Baccus v. Louisiana, 232 U.S. 334 (1914)
U.S. Supreme CourtBaccus v. Louisiana, 232 U.S. 334 (1914)
Baccus v. Louisiana
Argued January 19, 1914
Decided February 24, 1914
232 U.S. 334
This Court will not disregard the construction placed upon a state statute by the highest court of the state, especially if it involves giving the statute one meaning for the purpose of determining whether the acts in question are within its terms and another meaning for the purpose of escaping the federal question.
A state may classify and regulate itinerant vendors and peddlers, Ement v. Missouri, 156 U. S. 296, and may also regulate the sale of drugs and medicines.
The statute of Louisiana of 1894, prohibiting sale of drugs, etc., by itinerant vendors or peddlers, is not unconstitutional under the Fourteenth Amendment either as denying due process of law by preventing a citizen from pursuing a lawful vocation or as denying equal protection of the law.
This writ of error was directed to a district court of the State of Louisiana, as that court had jurisdiction, in last resort, over the conviction sought to be reviewed. The information upon which the conviction was based charged that the accused had, in violation of § 12 of Act 49 of the Laws of Louisiana for 1894, illegally, as an itinerant vendor or peddler, "sold drugs, ointments, nostrums and applications intended for the treatment of diseases and deformity." A motion was made to quash on the following
grounds: first, because the statute upon which the charge was based provided for no offense; second, because, if it did, the acts charged were not, generally speaking, within the statute, and especially were not embraced by its provisions because the sale of drugs or proprietary preparations put up in sealed packages with directions for use did not constitute the practice of medicine; third, because if the statute embraced, as asserted, the acts charged, it was in conflict with the state constitution, since it permitted all persons to sell drugs, ointments, etc., except itinerant venders; fourth, because if the statute operated as contended for, it was repugnant to the Fourteenth Amendment to the Constitution of the United States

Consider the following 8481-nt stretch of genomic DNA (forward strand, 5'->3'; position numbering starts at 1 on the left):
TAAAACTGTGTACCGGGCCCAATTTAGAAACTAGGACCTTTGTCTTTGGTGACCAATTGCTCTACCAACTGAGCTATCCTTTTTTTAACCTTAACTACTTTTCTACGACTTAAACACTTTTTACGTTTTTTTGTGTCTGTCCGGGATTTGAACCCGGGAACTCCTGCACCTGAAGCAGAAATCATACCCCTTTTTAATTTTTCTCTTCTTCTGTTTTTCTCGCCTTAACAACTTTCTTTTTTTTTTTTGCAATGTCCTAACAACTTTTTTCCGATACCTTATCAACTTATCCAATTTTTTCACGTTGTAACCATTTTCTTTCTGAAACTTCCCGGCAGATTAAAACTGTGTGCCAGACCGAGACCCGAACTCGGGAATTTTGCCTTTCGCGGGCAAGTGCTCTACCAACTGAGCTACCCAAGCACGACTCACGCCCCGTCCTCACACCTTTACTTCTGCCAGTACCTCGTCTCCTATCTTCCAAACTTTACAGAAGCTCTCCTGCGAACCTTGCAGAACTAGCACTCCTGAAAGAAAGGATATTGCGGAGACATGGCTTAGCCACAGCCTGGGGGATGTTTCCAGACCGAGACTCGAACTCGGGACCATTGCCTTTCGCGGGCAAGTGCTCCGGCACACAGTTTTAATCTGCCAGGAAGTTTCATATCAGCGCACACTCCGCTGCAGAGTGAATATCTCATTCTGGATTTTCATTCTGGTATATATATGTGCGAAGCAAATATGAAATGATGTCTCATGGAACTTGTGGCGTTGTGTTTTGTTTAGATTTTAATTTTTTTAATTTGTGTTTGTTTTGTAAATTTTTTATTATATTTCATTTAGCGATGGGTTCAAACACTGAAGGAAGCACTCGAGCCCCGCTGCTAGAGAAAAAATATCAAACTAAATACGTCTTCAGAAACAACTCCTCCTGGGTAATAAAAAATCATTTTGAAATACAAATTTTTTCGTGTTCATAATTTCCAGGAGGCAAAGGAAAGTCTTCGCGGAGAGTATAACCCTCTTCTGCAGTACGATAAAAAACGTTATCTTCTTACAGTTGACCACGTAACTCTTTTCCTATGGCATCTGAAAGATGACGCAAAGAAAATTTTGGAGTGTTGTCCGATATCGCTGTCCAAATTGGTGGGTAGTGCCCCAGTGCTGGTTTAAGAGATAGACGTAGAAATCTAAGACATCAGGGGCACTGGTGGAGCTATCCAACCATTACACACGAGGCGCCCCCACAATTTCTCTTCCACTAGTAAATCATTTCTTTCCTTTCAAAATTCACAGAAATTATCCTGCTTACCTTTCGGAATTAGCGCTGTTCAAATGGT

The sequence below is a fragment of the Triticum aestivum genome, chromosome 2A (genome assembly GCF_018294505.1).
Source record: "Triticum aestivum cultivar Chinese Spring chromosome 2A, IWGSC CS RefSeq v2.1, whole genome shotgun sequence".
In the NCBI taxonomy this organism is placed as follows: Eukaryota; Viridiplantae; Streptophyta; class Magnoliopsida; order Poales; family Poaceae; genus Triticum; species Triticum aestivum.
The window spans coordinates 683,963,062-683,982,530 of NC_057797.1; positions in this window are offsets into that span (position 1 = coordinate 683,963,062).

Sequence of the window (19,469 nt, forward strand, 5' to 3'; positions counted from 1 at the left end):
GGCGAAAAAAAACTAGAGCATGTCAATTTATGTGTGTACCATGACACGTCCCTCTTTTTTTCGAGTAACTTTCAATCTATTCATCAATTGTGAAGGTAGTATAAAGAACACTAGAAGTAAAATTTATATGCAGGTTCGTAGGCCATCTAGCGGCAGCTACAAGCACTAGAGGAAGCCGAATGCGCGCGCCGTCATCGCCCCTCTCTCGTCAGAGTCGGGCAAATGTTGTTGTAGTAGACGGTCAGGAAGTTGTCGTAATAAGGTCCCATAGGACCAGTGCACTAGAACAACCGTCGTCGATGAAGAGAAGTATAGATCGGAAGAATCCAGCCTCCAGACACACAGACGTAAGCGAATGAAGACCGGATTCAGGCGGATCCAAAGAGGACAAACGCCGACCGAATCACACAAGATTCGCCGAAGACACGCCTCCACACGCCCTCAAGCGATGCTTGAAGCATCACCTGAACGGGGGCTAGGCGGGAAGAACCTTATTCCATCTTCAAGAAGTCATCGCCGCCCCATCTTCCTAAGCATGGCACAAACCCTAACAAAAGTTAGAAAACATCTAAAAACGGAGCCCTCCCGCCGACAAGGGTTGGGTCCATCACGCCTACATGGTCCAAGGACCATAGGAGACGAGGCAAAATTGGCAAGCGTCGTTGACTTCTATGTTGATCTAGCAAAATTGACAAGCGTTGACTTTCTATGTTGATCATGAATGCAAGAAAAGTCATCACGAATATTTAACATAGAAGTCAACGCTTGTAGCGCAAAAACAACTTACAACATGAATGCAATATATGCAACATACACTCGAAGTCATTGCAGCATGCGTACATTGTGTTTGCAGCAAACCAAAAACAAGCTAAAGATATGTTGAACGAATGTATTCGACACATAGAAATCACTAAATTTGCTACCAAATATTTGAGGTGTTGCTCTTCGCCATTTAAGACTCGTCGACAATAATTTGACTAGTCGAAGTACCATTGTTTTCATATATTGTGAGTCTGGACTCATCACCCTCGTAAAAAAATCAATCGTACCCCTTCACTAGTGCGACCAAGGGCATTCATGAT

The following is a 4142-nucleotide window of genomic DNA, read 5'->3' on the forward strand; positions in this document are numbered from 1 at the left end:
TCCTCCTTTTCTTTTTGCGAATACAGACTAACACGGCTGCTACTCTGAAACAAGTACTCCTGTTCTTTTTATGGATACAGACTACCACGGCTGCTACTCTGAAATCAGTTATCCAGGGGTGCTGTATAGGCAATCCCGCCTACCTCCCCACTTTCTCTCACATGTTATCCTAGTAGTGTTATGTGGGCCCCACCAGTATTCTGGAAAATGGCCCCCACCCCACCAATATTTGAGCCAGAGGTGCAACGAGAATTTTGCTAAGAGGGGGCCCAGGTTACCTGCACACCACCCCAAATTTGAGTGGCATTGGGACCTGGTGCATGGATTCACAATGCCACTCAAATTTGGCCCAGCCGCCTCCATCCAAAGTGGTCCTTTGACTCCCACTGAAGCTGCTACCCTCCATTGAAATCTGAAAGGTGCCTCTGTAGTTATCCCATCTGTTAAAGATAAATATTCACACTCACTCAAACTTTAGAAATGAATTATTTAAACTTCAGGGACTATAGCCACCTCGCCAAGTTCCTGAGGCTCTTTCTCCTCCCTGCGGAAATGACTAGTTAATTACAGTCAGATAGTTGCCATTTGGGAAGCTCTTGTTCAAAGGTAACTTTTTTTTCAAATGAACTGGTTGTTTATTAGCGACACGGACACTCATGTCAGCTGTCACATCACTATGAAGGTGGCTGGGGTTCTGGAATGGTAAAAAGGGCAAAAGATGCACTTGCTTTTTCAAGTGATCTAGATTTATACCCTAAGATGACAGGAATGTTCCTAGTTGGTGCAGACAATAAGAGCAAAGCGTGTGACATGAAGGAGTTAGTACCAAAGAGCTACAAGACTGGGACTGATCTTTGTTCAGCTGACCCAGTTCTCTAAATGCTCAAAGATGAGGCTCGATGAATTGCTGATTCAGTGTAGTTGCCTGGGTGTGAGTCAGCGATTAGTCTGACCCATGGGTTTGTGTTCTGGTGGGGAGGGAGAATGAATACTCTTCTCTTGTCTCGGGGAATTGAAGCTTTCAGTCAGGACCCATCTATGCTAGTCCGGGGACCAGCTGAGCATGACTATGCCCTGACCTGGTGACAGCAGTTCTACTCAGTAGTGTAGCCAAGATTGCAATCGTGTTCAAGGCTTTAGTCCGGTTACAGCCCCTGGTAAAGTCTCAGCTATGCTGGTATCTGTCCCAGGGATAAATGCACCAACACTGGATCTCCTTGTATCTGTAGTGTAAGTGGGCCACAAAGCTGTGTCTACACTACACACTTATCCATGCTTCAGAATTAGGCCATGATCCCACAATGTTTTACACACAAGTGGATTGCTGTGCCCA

"(a) because it prevents a citizen from pursuing a lawful vocation; (b) it denies to other citizens rights enjoyed by all others in the state, and . . . is class legislation in its effect, as it gives to the local dealer a monopoly in the sale of such drugs, etc., and deprives the itinerant vender or dealer of the privilege to sell such articles. . . ."
The motion to quash having been overruled, the case was submitted to the court without a jury upon an agreed statement of facts to the following effect: first, "that the defendant was an itinerant vender of drugs, nostrums," etc., and as such had sold the articles "intended for the treatment of diseases, as alleged in the information." Second,
"that the drugs so sold by the defendant as an itinerant vender were compounded and prepared by the Rawleigh Medical Company of the State of Illinois, and that said remedies, drugs, nostrums, ointments, and applications were put up in sealed packages or bottles ready for use, with printed directions on the packages or bottles, and that defendant was an itinerant vender of same in original packages and bottles, and prepared by the proprietors."
"that all persons except itinerant venders have the right to sell said remedies -- that is, patent and proprietary drugs, nostrums, ointments, and applications, intended for the cure
By requests to charge which were overruled, and to which exceptions were reserved, the defenses based both upon the state and the United States Constitution, embodied in the motion to quash, were reiterated, and on conviction and sentence after an unsuccessful effort by certiorari to procure as an act of grace, a review of the case by the supreme court of the state, this writ of error was sued out.